Did he encourage you to listen to others?

He encouraged me to listen to everybody, but especially Ali Akbar Khan Saheb, of course Nikhil Bannerjee, and Vilayat Khan Saheb. He really always talked about Annapoorna Devi and her playing style. He encouraged me to listen to her surbahar recordings. And that was amazing. He talks about how it is all about vocal music ultimately. And he wanted me to listen to a lot of vocal music to try and transcend that staccato element of our instrument—more than anyone else, to Amir Khan Saheb and Bade Gulam Ali Khan Saheb.
Do you feel it is important to be able to sing in order to understand what you are trying to play?

I think that is true. I would like to sing better than I do. It is the most immediate form of musical expression and if you have that to hand then that will influence the way you express yourself on the instrument. And if I want to teach in the future, then at that point singing will become important. Listening to my father expressing himself vocally really helped me to understand what he was showing me, what to reach for.

Anoushka Shankar

Anoushka Shankar

Listening to vocal music is also very important. I do think it is important for all musical styles. The voice is the ultimate musical instrument, even when I think of a John Coltrane or a Miles Davis. Even the saxophone is most moving when it is like a voice. For any music to be able to tap into that inner human expressiveness in the instrument is what touches you the most.

Did you listen to Carnatic music as well?

I didn’t listen actively myself but by Mum listened a lot, so I was exposed to it a lot indirectly. I learned Bharatanatyam for a few years. My mum had learned from the Dhananjayans and in London we were going to the Bharatiya Vidya Bhavan all the time. I was very comfortable and familiar with the ragas and talas of Carnatic music. It feels a lot less foreign to me than it does to many Hindustani musicians.

My father is someone who has had that association with Carnatic music and loves Carnatic music and working with Carnatic music so much. He always encouraged my association through my mother. But when I am playing a Carnatic raga like Charukesi or Keeravani, my approach would be more my father’s interpretation of that raga, as I learned it from him. I wouldn’t claim to play in the Carnatic style.

What is his legacy?

It’s really across the board. In India and outside of India it is very different. The legacy of presentation of the art form, the legacy of the material of raga and song creation, collaboration with western artists that simply didn’t exist before, and the number of amazing students he has produced. He has so many wonderful disciples at the forefront of Hindustani music. His film music compostions…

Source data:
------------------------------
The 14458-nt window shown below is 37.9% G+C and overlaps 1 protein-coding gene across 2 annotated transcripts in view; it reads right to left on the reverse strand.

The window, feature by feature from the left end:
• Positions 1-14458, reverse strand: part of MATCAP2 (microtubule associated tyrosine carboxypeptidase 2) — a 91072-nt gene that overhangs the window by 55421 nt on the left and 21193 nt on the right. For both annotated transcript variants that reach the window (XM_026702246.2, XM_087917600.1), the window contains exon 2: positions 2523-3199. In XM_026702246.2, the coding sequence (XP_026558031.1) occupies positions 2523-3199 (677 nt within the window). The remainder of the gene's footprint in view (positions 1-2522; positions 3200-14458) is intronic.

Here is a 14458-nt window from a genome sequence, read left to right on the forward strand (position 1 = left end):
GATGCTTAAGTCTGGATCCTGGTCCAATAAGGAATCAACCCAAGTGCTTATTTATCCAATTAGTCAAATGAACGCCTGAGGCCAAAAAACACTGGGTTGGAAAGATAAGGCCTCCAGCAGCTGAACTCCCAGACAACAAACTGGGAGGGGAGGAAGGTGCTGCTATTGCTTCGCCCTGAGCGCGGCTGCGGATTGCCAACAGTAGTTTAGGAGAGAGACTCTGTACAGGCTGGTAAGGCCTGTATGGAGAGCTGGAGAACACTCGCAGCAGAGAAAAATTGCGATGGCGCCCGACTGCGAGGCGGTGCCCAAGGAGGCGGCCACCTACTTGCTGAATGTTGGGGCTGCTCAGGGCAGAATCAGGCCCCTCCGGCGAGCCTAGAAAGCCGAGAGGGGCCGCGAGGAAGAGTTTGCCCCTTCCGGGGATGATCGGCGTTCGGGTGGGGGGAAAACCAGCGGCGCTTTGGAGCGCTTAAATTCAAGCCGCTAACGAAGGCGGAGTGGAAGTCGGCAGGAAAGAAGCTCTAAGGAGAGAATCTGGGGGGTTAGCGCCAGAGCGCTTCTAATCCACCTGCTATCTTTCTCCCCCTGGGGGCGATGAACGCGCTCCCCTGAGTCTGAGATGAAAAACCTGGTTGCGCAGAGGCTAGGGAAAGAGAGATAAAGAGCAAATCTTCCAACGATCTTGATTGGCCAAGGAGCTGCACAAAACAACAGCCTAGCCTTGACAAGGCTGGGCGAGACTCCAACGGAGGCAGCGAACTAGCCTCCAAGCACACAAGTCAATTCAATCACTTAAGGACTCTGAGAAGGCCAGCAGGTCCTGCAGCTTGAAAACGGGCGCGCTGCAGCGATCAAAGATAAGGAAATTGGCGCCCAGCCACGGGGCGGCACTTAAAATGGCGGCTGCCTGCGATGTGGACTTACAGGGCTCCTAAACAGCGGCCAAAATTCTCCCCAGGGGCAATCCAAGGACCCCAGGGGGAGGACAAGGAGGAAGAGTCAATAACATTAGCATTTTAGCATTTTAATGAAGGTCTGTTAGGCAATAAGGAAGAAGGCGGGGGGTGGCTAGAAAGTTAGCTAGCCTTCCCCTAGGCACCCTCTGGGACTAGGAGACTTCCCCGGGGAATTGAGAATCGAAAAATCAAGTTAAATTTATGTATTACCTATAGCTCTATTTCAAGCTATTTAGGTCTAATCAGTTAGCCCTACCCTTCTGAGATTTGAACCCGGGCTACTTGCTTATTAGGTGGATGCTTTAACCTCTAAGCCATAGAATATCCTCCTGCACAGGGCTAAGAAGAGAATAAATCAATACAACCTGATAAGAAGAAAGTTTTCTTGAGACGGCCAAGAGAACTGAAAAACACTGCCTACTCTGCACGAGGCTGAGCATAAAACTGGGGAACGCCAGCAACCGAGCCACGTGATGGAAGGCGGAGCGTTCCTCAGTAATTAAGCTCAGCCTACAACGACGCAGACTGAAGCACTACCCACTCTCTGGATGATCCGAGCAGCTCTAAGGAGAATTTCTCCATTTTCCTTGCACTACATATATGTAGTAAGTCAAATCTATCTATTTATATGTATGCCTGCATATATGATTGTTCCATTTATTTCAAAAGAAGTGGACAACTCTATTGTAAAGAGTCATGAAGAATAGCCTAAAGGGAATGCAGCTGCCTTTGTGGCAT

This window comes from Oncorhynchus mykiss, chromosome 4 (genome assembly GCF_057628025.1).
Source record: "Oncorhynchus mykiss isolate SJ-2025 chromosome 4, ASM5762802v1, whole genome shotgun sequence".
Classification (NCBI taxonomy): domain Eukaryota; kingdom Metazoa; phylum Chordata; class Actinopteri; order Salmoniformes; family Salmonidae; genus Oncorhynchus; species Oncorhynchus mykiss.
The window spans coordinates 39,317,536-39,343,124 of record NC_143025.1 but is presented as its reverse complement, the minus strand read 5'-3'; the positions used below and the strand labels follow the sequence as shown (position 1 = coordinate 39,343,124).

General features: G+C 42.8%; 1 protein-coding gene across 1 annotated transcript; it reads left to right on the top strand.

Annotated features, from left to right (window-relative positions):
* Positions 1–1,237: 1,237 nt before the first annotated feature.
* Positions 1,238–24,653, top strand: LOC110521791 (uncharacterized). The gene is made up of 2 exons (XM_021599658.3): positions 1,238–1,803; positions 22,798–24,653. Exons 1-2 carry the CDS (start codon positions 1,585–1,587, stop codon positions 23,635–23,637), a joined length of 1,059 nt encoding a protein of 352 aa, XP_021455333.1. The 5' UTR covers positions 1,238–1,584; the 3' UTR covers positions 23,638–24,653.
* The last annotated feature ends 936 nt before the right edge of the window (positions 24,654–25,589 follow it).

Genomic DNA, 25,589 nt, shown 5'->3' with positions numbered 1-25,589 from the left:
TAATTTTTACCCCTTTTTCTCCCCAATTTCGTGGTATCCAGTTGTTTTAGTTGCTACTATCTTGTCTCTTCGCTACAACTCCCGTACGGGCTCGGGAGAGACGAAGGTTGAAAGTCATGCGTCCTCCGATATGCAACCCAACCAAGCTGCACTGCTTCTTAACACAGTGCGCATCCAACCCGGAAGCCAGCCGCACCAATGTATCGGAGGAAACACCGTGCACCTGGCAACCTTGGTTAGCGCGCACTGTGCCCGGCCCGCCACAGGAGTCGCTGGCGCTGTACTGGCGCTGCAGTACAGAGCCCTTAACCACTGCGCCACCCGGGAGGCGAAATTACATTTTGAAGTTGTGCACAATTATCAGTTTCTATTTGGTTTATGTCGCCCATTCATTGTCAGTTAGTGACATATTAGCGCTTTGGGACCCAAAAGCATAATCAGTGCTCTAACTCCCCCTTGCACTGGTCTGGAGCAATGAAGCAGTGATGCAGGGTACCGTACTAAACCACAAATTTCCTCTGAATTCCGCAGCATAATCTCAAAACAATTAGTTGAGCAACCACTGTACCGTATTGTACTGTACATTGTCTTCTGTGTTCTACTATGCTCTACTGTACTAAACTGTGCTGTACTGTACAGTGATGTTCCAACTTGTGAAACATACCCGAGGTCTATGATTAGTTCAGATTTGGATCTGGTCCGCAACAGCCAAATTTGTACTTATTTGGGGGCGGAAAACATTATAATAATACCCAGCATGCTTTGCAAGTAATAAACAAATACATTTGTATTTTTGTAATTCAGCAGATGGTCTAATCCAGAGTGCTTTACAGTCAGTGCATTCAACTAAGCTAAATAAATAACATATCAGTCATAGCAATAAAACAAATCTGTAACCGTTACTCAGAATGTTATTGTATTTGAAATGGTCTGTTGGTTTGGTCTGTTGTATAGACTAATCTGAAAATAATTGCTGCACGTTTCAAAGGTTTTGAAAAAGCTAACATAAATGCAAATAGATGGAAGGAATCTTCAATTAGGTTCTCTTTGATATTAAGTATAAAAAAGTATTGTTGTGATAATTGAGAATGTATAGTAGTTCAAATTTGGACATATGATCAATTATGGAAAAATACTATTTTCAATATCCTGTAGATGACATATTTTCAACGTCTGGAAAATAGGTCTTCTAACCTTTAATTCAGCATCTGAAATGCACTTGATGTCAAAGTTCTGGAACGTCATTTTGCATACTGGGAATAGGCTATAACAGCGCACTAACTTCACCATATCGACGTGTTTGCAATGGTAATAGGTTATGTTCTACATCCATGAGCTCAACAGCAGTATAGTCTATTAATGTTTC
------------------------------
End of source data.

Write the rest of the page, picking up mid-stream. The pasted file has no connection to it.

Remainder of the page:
I grew up with so many of his students. In Delhi at any given time there were five or six of them living with us in the house. They were a part of my education. My father would teach me and they would do practice with me. At the beginning I learned separately and then watched their lessons with him. They would help coach me. Then later we would all do these group lessons together and then practise together. They were a big part of my training.

A lot of things professionally came to you at an early age. Where do you want to go from here?

I want to have a very rich life in order to have the emotion to express artistically. I don’t really have big professional goals. I feel very satisfied and lucky. I just want to keep growing and learning. When you sit with my father on stage as I did last night, there is nothing that can remind you more of how infinite this is and how much there is to learn. My father says how much he still wants to learn, still wants to do. If he is saying that it gives an incredible perspective to where the rest of us are. I hope to keep discovering music and do work that people enjoy and I enjoy.

How was the experience of playing with him last night?

Like other nights, last night mine a very multi-faceted role. When I am supporting him on the sitar, it is a very exciting and unpredictable role. I cannot plan and decide what I
would like to do because I am the second instrumentalist. When two musicians play with each other, in most shows, one will completely finish an idea and then let the other person start a new idea. My father has this habit of starting a line and just looking up at me and in that split second I have to pick it up. It requires a high level of concentration. It’s very exhilarating and on the knife’s edge. I watch him like a hawk when he is playing. On the one side I have to be ready to take on whenever he wants me to, and on the other side think about how I can offer support. He loves it when I play in a lower octave along with him. It’s about really staying tuned into him. But I am simultaneously taking care of the stage. If he can’t hear I have to make sure the sound is balanced well. It did feel amazing to be able to do that again with him.

Even two years ago we would play thirty or more concerts together. But now I have not played with him since February. So this is getting to be a unique opportunity to play with him.

Do you have any other concerts planned with him?

No. I have a show planned next year in London at the Barbican when is very exciting because I have played there with my father. In two weeks I am playing my Dad’s second concerto, the one he did with Zubin Mehta, with an orchestra. I have played his first concerto a lot. Next year, I am curating a four-day festival in Dortmund. I am working on a new album.

Are you familiar with Sruti magazine?

Absolutely, yes.